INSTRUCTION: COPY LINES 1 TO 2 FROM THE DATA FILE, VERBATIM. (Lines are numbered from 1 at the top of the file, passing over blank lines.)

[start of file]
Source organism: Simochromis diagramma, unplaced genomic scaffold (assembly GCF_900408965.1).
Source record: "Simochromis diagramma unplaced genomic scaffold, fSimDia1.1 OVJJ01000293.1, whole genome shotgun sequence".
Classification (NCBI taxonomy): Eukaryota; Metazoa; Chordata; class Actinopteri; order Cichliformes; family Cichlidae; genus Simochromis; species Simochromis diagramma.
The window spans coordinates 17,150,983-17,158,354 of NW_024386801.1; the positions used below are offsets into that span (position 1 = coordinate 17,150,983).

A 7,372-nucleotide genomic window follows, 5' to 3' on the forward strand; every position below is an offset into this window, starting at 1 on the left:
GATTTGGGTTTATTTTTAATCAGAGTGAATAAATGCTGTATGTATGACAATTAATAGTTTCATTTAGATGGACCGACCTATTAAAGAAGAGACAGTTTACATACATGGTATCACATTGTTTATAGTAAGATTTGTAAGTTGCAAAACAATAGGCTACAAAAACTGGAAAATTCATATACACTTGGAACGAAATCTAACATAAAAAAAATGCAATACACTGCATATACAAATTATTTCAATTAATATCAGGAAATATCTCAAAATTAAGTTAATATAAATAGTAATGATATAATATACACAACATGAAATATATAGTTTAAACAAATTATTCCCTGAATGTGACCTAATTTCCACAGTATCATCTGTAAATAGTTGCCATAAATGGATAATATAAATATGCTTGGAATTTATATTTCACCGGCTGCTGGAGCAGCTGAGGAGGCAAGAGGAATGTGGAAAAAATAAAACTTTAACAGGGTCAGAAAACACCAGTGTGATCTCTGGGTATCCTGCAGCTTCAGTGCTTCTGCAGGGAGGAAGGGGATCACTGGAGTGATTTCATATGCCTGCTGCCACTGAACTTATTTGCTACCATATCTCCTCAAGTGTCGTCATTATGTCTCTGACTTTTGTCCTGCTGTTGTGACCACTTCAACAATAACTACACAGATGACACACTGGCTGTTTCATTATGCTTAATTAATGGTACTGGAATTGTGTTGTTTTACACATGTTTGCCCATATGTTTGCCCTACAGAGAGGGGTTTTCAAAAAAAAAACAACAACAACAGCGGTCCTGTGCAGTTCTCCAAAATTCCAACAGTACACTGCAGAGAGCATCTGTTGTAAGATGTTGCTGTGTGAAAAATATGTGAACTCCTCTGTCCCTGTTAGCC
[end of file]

Source organism: Simochromis diagramma, unplaced genomic scaffold (assembly GCF_900408965.1).
Source record: "Simochromis diagramma unplaced genomic scaffold, fSimDia1.1 OVJJ01000293.1, whole genome shotgun sequence".